Put Your Manuscript in a Drawer

I didn’t want to do it. I swear. I’m in love with the whole thing–waking up, writing in my bathrobe, forgetting breakfast, writing some more…

And I did leave the house. I swear. I left to teach. To walk around the block. To hear chamber music.

And I always came back to the manuscript…and most often, gleefully.

So when I got home and finally put the thing into a drawer, well…I think I might have heard my manuscript scream.

But I had to do it. The love affair has to cool off. Or, as friend and author B.A. Goodjohn told me: “Of course you’re in love with the novel. That’s fine. But you have to wait until you’re not infatuated anymore. Wait until you’re not in love, but just loving it.” In other words, if I try to revise when I’m still in love with the work, I’ll only be patting around the edges and not really digging into the guts of the story. But if I wait until I love it like another person–someone I would be honest with because I cared, someone I would point out spinach to when it gets caught between their teeth–well, that’s a whole other story.

Which is exactly the point–to wait long enough until I can revise my way to a whole other story. It will be the story it’s been trying to be all along, of course, but I’m still figuring that out. The only way to speed this process up is to, ironically, slow down.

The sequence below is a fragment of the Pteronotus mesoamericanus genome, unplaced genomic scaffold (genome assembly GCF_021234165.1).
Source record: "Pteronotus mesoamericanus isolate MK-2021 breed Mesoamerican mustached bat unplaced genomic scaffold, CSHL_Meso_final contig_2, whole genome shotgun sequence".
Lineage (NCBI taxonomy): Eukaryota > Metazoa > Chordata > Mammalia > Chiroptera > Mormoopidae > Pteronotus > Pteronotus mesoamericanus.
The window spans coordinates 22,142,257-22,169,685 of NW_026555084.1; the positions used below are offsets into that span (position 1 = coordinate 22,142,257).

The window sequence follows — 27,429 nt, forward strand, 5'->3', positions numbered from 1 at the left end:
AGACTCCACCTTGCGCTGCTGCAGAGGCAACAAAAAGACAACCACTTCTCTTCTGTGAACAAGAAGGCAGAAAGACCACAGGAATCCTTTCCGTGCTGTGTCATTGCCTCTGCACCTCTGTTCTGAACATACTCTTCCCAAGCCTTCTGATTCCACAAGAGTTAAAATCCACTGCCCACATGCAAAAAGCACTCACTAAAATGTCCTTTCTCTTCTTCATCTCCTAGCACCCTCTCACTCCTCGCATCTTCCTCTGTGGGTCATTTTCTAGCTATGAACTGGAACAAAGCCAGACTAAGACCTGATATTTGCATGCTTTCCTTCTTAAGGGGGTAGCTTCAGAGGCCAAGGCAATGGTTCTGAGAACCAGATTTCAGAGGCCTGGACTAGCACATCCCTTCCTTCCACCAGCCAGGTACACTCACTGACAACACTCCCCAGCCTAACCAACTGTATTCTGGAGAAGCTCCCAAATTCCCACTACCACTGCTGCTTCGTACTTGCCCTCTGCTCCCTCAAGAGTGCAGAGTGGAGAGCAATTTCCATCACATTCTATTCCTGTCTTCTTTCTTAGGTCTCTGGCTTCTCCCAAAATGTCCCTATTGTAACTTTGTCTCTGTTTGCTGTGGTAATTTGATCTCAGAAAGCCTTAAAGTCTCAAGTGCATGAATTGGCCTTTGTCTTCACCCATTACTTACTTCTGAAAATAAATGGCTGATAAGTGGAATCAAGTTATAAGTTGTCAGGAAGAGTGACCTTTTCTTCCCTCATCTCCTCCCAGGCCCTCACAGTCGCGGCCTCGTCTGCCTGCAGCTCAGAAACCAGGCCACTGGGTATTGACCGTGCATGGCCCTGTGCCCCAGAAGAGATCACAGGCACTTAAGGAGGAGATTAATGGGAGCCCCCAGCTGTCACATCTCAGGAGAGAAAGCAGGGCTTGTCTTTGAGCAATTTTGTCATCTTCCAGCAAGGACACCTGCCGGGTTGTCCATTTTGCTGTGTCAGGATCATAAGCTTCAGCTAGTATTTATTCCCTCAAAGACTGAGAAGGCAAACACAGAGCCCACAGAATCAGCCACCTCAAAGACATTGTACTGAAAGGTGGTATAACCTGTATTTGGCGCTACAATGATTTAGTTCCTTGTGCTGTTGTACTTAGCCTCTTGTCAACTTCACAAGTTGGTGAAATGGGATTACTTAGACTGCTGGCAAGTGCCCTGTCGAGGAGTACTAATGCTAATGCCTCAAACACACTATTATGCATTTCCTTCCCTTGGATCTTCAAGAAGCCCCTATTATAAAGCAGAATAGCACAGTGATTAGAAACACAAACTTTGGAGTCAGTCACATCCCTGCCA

So here it is ladies and gents, my pledge to keep my hands off the novel for at least one month, possibly two. I should probably wait even longer than that, but I don’t think that’s possible for me. I don’t want it all to end. I can still hear it screaming. But if my older, wiser, more published friends have been telling me the truth all these years, then I have to do this. 

Into the drawer it goes…

Showing 3 comments
  • Bunny

    Good Girl! I'm flat-footing over mine after letting it sit in the drawer for four months. And it's better for the distance. Not in a "long-distance relationship" way (they never last) but in a "oh, my God, we havent seen each other for four months and not only do I still love you, I didn't sleep with any short stories or poems. Yay!" kind of way.

  • Lynn Lovegreen

    I have to put it away for a while before I can revise, see it in a fresh way. Otherwise, I see what I meant to write, not what's really on the paper (or screen).

  • stephanie thomas berry

    I do this with my poems, too. We are in love with our creations at first, and time gives us a little objectivity, a fresh eye. Some must sit for a very long time. That's probably easier to do with a poem than a novel, though. I can only imagine the momentum! The commitment!

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